The LWF Blog

Fire Safety Engineering for Design – Means of Escape Design – Part 93

August 8, 2022 11:19 am

LWF’s Fire Safety Engineering blog series is written for Architects, building designers and others in the construction industry to highlight and promote discussion on all topics around fire engineering. In part 92, LWF began to look at means of escape in terms of designing with life safety in mind. In part 93, we continue on that subject by considering evacuation strategies.

In many situations, an evacuation strategy may be exactly what is pictured by most people; an alarm is raised due to fire and all building occupants leave the building simultaneously and go outside to a place of safety.

However, not all buildings and situations are suitable for simultaneous evacuation and may require variations for fire safety purposes, such as:

  • The provision and use of protected refuges where people with disabilities can await assistance to evacuate, protected from fire and smoke.
  • Apartment buildings, where the residences are separated by fire-resistant construction and commonly, building occupants not in the same compartment as the fire can wait in place.
  • Healthcare buildings such as hospitals, where progressive horizontal evacuation is used to minimise disruption to patients, by moving those in the fire-affected area to adjoining fire compartments.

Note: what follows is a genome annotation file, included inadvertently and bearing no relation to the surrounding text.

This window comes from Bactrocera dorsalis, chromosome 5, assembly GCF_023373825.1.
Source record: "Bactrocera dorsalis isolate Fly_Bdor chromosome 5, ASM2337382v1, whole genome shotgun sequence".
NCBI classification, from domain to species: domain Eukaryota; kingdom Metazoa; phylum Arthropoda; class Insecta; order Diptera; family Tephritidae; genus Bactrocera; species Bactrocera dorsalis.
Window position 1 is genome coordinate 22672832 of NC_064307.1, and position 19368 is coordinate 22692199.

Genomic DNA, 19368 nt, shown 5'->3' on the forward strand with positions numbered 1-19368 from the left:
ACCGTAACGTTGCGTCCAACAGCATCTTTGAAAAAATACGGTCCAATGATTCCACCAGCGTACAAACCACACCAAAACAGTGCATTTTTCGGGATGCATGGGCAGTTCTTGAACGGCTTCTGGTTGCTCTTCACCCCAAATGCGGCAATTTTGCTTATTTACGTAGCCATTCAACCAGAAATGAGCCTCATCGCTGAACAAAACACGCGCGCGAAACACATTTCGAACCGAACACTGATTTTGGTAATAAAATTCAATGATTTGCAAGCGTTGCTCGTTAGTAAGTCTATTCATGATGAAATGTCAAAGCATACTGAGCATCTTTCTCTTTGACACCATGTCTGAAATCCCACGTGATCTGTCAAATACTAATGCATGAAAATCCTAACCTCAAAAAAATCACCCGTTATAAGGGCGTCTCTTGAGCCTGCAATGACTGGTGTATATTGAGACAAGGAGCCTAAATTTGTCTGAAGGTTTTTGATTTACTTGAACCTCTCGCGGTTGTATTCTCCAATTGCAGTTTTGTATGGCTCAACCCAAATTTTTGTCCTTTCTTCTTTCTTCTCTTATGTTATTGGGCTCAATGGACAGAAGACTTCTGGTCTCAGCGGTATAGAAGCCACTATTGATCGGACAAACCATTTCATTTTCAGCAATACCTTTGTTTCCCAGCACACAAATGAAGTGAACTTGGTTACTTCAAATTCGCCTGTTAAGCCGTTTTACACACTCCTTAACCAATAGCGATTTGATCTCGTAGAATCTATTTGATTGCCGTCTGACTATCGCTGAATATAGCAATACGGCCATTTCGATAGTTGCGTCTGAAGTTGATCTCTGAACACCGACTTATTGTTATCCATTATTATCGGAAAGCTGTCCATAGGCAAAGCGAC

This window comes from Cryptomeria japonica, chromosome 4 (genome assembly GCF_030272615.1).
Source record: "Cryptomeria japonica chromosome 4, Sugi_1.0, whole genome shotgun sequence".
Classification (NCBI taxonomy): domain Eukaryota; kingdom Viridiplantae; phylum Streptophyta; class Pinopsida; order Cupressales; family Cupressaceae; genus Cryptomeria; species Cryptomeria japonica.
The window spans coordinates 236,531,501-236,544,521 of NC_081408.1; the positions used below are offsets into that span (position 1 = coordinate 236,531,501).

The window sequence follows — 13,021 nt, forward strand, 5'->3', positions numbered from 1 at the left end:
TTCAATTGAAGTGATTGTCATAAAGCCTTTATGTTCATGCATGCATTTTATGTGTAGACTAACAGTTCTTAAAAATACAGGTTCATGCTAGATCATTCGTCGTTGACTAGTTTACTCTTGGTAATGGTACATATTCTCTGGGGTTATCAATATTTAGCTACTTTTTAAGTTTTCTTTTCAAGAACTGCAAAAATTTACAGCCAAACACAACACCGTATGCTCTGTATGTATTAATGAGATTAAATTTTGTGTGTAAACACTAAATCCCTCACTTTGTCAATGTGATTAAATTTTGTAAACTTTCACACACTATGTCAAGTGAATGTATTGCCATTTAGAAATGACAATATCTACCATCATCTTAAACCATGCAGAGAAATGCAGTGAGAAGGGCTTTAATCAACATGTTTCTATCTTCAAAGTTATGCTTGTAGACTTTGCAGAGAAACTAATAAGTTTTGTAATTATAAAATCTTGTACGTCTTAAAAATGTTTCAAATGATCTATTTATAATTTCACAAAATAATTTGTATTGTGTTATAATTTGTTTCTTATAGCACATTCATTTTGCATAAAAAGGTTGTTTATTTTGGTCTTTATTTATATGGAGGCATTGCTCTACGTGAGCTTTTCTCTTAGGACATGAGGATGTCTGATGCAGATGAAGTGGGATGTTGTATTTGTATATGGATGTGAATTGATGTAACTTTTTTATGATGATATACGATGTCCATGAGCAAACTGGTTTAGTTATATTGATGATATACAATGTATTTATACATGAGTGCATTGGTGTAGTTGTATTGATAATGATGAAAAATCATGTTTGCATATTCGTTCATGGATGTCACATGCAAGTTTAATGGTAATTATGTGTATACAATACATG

• In tall buildings, where phased evacuation is adopted and only the floor of fire origin/adjacent floors (above and below) are evacuated in the first instance.
  • Very high rise buildings are sometimes provided with protected refuge levels, to avoid prolonged and tiring evacuation to ground level. The refuges allow people to wait safely until they are required to evacuate or the fire is attended by the Fire Service.
  • Some facilities where the function undertaken cannot be interrupted, for instance, air traffic control, in these cases it may be necessary for the evacuation of key personnel to be delayed.
  • Prisons or some mental health facilities where escape is provided into adjoining secure areas or a secure compound.

The evacuation strategy employed must be suitable for the building and occupancy and part of the fire safety design. It would not be acceptable to alter the arrangements in place for convenience or for any other reason than improved safety of the occupants.

In part 94 of LWF’s series on fire engineering, we will discuss the guidance documents available for the design of means of escape in the UK and abroad. In the meantime, if you have any questions about this blog, or wish to discuss your own project with one of our fire engineers, please contact us.

Lawrence Webster Forrest has been working with their clients for over 25 years to produce innovative and exciting building projects. If you would like further information on how LWF and fire strategies could assist you, please contact the LWF office on 0800 410 1130.

While care has been taken to ensure that information contained in LWF’s publications is true and correct at the time of publication, changes in circumstances after the time of publication may impact on the accuracy of this information.

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